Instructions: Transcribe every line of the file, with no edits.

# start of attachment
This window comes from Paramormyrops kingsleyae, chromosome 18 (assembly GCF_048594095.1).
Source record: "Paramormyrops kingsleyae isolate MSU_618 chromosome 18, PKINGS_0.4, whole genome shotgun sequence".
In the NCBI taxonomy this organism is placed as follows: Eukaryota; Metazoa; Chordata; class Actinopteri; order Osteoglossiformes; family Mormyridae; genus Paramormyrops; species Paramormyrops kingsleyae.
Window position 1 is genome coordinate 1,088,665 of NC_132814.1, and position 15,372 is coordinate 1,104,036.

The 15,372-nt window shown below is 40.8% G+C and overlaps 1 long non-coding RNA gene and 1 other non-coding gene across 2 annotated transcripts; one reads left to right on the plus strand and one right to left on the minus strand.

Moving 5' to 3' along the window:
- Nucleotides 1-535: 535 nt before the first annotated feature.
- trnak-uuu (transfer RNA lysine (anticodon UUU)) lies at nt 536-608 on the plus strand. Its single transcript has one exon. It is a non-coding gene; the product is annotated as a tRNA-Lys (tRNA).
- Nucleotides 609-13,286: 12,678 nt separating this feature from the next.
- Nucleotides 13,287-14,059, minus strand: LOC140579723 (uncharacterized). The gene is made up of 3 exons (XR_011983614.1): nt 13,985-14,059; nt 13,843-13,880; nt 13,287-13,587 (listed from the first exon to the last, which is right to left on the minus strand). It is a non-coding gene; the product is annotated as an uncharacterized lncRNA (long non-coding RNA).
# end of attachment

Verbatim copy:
This window comes from Paramormyrops kingsleyae, chromosome 18 (assembly GCF_048594095.1).
Source record: "Paramormyrops kingsleyae isolate MSU_618 chromosome 18, PKINGS_0.4, whole genome shotgun sequence".
In the NCBI taxonomy this organism is placed as follows: Eukaryota; Metazoa; Chordata; class Actinopteri; order Osteoglossiformes; family Mormyridae; genus Paramormyrops; species Paramormyrops kingsleyae.
Window position 1 is genome coordinate 1,088,665 of NC_132814.1, and position 15,372 is coordinate 1,104,036.

The 15,372-nt window shown below is 40.8% G+C and overlaps 1 long non-coding RNA gene and 1 other non-coding gene across 2 annotated transcripts; one reads left to right on the plus strand and one right to left on the minus strand.

Moving 5' to 3' along the window:
- Nucleotides 1-535: 535 nt before the first annotated feature.
- trnak-uuu (transfer RNA lysine (anticodon UUU)) lies at nt 536-608 on the plus strand. Its single transcript has one exon. It is a non-coding gene; the product is annotated as a tRNA-Lys (tRNA).
- Nucleotides 609-13,286: 12,678 nt separating this feature from the next.
- Nucleotides 13,287-14,059, minus strand: LOC140579723 (uncharacterized). The gene is made up of 3 exons (XR_011983614.1): nt 13,985-14,059; nt 13,843-13,880; nt 13,287-13,587 (listed from the first exon to the last, which is right to left on the minus strand). It is a non-coding gene; the product is annotated as an uncharacterized lncRNA (long non-coding RNA).